More recently,as the number of homeless people at Occupy encampments climbs,the conversation has shifted toward the growing but often hidden dilemma of homelessness in America.
One of the countrys largest occupations can be found in Portland, Oregons Chapman and Lownsdale Squares, where an estimated 500 people spend their nights in a sprawling encampment of tents. Many of them are homeless.
The movement is well aware that there are downsides to inclusiveness. Theres been some rowdiness, theres been drinking, theres been some people fighting on occasion, Silvermanadmitted, adding, Were trying to self-police as best we can.
In addition, tending to the needs of the homeless could potentially divert energy away from theoccupation’sinitial goals.
The last sentence in the blockquote above reveals the real genius of the “Do something else” diversion: “Doing something else” may divert your energy away from your initial goals. Not that feeding the homeless isn’t an important thing to do, or that OWS activists weren’t already doing that. Before joining the OWS movement, many were involved and remain involved in any number of movements and organizations serving any number of social needs or causes.
The other part of Silverman’s advice for OWS amounts to morphing into a more “well-behaved movement,” one that disrupts daily life as much as possible, and is thereby less likel to really change the status quo. I’m reminded of a saying I heard in college, one that historian Laura Thatcher Ulrich scribbled in her research notes in the 1970s, and used as the title of her 2007 book: “Well-behaved women seldom make history.”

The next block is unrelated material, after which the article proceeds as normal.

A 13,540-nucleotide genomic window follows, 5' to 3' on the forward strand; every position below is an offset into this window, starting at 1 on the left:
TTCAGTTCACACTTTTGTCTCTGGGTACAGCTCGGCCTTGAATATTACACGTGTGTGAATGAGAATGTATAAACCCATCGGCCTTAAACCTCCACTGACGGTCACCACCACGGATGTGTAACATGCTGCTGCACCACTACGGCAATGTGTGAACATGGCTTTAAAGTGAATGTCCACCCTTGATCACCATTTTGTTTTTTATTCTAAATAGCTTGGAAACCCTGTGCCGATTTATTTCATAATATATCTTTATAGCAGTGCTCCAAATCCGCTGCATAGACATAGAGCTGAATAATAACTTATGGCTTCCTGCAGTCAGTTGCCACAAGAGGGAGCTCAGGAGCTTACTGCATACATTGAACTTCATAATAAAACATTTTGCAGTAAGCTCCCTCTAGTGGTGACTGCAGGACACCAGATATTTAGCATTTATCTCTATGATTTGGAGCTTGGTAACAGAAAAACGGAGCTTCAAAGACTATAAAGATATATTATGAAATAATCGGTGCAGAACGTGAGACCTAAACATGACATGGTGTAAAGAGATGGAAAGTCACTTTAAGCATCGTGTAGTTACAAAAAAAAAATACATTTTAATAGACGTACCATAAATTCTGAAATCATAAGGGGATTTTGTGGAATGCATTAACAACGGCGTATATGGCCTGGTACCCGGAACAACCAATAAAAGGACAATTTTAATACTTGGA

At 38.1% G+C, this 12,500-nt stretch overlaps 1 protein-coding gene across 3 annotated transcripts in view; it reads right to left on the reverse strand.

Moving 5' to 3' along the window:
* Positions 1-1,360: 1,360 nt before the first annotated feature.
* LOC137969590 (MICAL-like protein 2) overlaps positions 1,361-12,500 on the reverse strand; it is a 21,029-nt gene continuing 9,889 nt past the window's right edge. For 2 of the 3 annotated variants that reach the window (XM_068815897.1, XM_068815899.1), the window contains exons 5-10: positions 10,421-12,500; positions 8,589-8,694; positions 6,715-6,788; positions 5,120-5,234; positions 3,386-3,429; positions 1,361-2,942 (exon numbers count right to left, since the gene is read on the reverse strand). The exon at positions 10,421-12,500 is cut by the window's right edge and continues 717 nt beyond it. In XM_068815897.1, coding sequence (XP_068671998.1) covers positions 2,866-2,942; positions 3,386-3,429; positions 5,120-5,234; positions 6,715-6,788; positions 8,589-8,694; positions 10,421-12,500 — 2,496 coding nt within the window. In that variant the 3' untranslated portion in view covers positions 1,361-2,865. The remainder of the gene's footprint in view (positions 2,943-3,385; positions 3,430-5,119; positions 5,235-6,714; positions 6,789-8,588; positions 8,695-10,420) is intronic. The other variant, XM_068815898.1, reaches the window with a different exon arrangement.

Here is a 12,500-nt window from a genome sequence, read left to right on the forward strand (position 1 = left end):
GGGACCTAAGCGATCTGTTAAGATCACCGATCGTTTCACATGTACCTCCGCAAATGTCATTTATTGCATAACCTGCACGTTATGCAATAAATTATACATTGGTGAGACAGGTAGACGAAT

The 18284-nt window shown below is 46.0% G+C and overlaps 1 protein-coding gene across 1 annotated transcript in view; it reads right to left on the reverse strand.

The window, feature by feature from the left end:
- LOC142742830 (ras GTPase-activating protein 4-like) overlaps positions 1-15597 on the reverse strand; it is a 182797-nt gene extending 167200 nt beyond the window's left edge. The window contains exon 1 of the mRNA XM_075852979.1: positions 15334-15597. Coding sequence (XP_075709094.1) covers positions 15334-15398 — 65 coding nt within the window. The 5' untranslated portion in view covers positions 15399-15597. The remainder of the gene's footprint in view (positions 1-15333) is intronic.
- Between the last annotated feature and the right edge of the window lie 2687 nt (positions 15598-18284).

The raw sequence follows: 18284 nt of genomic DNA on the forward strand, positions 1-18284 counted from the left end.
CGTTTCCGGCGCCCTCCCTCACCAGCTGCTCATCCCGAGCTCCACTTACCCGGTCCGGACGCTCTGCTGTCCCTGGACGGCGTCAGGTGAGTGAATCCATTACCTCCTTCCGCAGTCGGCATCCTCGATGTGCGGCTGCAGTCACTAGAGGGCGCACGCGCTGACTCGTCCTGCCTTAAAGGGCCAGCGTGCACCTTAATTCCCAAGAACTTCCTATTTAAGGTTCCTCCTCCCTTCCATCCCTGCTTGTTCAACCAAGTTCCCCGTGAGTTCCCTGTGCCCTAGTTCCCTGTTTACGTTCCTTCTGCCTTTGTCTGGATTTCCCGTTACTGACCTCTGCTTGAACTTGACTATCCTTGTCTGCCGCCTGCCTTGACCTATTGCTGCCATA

Well. Well-behaved movements seldom make history.
The bottom line is that the Occupy protests are disruptive. That’s the idea. That’s the idea of any serious protest movement: to be disruptive — to stop business as usual — to force the media and the society at large to focus on a critical, fundamental problem.
When Rosa Parks refused to go to the back of the bus in Montgomery she was being “disruptive.” So was the bus boycott that followed.
When the sit-down strikers that founded the United Auto Workers refused to leave the plants in Flint, Michigan in the 1930’s, they were being “disruptive.”
When Gandhi led tens of thousands of Indians in the civil disobedience that ultimately toppled British Imperialism, he was being “disruptive.”
When thousands of Wisconsin workers refused to leave the State Capitol in Madison earlier this year, they were being “disruptive.”
When the people of Egypt occupied Tahrir Square in Cairo they were being “disruptive.”
The protesters who dumped tea into Boston harbor in 1773 were being “disruptive.”
The idea of the Occupy Movement is to occupy Wall Street and other public spaces to demand that American government and business pay attention to the elephant in the room — the exploding inequality in wealth and power between the 99% and the 1%.
It may not be the best analogy, but look at it this way. Herman Cain might not have been a presidential candidate, if Rosa Parks hadn’t cause a disruption in the front of the bus while Cain went obediently to the back of the bus.
I won’t presume to offer advice on where the OWS movement should go, or what it should do next. Instead, I make just two earnest requests.
Don’t go silent. You have shifted the national dialog and by the power of your central message made media and political elites take notice, and forced them to at least talk about inequality where before they focused exclusively on austerity.
And, please, don’t become a “well-behaved,” movement that doesn’t inconvenience or make anyone uncomfortable, and therefore changes nothing.